Her many admirers have expressed amazement that she made so few recordings. Certainly, she should have made more, but I think there is a reason. She was by all accounts a great singing actress and no one can question the security of her vocal technique – the length of her career proves this. But the voice was not perhaps especially beautiful in itself and it did not age particularly well. It retained its body and power, but even when she recorded Iris for the RAI in 1956, and Tosca in 1957, it was not exactly a young-sounding voice and in 1969 it is definitely the voice of an elderly woman. We can admire the clarity of her diction, her breath control, her phrasing, her gut conviction, but on disc I find the somewhat jaded quality of the voice gets in the way of total enjoyment. Maybe this was not so in the theatre.

If we work from her average birth date, Olivero was 57 when she made this recording. At the time of the La Scala performance, Mirella Freni was 58, yet nobody thought of her as a singer from the past. Furthermore, she gained in dramatic conviction with the passing years. Her voice is sometimes taken to its limits by Giordano’s writing, yet it never loses its lustrous sheen, while her interpretation yields nothing to Olivero’s.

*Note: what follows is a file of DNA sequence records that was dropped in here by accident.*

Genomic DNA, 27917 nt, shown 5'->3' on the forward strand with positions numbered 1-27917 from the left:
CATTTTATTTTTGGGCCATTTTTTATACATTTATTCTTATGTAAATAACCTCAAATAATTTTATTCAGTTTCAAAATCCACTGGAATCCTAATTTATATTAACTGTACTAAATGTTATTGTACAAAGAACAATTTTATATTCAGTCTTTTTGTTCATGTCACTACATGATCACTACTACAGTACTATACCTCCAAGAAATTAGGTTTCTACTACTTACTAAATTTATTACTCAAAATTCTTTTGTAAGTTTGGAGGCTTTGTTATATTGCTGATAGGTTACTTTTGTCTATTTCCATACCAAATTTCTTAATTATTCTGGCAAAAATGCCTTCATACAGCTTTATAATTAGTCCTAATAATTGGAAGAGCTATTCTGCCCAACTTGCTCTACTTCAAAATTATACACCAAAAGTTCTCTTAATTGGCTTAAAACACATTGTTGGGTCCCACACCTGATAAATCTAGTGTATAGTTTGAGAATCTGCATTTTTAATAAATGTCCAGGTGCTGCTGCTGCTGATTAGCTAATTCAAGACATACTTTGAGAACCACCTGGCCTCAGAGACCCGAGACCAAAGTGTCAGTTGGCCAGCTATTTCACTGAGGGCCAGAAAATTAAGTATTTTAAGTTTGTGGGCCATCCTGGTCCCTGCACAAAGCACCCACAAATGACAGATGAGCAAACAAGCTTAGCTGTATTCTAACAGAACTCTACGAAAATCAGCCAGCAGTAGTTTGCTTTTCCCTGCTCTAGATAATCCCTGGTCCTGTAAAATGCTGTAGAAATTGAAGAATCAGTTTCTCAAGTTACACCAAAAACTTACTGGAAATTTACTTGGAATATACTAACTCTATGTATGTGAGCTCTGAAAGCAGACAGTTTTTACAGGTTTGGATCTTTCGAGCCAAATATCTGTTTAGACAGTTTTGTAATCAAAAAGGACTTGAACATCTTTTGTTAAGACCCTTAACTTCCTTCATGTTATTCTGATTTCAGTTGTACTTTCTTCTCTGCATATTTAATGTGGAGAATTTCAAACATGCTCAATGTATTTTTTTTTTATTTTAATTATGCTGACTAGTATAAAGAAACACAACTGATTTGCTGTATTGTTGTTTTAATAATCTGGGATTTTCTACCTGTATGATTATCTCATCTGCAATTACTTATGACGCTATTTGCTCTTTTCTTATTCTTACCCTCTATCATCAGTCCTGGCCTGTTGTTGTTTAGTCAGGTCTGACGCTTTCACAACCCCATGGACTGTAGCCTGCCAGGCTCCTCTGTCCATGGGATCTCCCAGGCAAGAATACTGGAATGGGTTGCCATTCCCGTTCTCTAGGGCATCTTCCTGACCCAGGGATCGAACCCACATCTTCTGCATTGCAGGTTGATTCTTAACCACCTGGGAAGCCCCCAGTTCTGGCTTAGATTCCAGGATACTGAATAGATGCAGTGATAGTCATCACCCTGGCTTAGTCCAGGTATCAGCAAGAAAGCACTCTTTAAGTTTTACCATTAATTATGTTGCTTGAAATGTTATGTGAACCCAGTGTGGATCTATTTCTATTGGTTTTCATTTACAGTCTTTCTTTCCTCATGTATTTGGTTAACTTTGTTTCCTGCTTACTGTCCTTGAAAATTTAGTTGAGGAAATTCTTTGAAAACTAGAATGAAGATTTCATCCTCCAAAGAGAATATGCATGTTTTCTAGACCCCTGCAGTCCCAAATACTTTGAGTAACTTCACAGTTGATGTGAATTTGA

Still, there are positive features to Olivero’s Fedora and at least it gives us some idea of what her singing was like. Regarding Mario Del Monaco, the story is quickly told. A loud and unsubtle artist at the best of times, his voice was irredeemably hoarse and frayed by 1969 except, oddly, at the very top, from A flat upwards. “Amor ti vieta” is a painful experience.

Del Monaco was then 54. In 1993 Domingo was 52. In many ways his story is parallel to that of Freni for, as we all know, his career was far from over. He, too, is taken to the limit by Giordano’s vocal writing, but the rich quality of his voice remains intact. He has never been an especially imaginative interpreter, but there is at least a degree of interpretation compared with Del Monaco’s barking.